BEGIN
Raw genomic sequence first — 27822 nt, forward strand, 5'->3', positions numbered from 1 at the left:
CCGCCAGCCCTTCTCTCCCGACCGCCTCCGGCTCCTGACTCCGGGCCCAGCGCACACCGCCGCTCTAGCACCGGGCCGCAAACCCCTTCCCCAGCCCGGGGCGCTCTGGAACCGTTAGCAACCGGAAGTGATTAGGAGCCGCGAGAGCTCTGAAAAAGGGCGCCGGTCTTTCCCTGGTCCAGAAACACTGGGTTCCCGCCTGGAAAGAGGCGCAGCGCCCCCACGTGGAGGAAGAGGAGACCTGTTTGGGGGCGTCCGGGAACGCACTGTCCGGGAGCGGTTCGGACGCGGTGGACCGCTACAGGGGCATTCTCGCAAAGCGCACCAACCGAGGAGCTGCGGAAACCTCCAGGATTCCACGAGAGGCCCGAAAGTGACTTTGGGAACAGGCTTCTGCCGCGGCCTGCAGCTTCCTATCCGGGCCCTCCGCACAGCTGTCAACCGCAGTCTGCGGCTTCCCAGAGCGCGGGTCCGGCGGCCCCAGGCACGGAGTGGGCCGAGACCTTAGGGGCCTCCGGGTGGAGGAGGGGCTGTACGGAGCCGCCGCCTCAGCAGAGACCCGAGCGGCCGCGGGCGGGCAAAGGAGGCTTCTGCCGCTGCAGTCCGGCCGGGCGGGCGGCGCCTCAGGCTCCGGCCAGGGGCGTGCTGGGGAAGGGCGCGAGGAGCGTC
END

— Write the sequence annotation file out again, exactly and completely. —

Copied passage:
Raw genomic sequence first — 27822 nt, forward strand, 5'->3', positions numbered from 1 at the left:
CCGCCAGCCCTTCTCTCCCGACCGCCTCCGGCTCCTGACTCCGGGCCCAGCGCACACCGCCGCTCTAGCACCGGGCCGCAAACCCCTTCCCCAGCCCGGGGCGCTCTGGAACCGTTAGCAACCGGAAGTGATTAGGAGCCGCGAGAGCTCTGAAAAAGGGCGCCGGTCTTTCCCTGGTCCAGAAACACTGGGTTCCCGCCTGGAAAGAGGCGCAGCGCCCCCACGTGGAGGAAGAGGAGACCTGTTTGGGGGCGTCCGGGAACGCACTGTCCGGGAGCGGTTCGGACGCGGTGGACCGCTACAGGGGCATTCTCGCAAAGCGCACCAACCGAGGAGCTGCGGAAACCTCCAGGATTCCACGAGAGGCCCGAAAGTGACTTTGGGAACAGGCTTCTGCCGCGGCCTGCAGCTTCCTATCCGGGCCCTCCGCACAGCTGTCAACCGCAGTCTGCGGCTTCCCAGAGCGCGGGTCCGGCGGCCCCAGGCACGGAGTGGGCCGAGACCTTAGGGGCCTCCGGGTGGAGGAGGGGCTGTACGGAGCCGCCGCCTCAGCAGAGACCCGAGCGGCCGCGGGCGGGCAAAGGAGGCTTCTGCCGCTGCAGTCCGGCCGGGCGGGCGGCGCCTCAGGCTCCGGCCAGGGGCGTGCTGGGGAAGGGCGCGAGGAGCGTC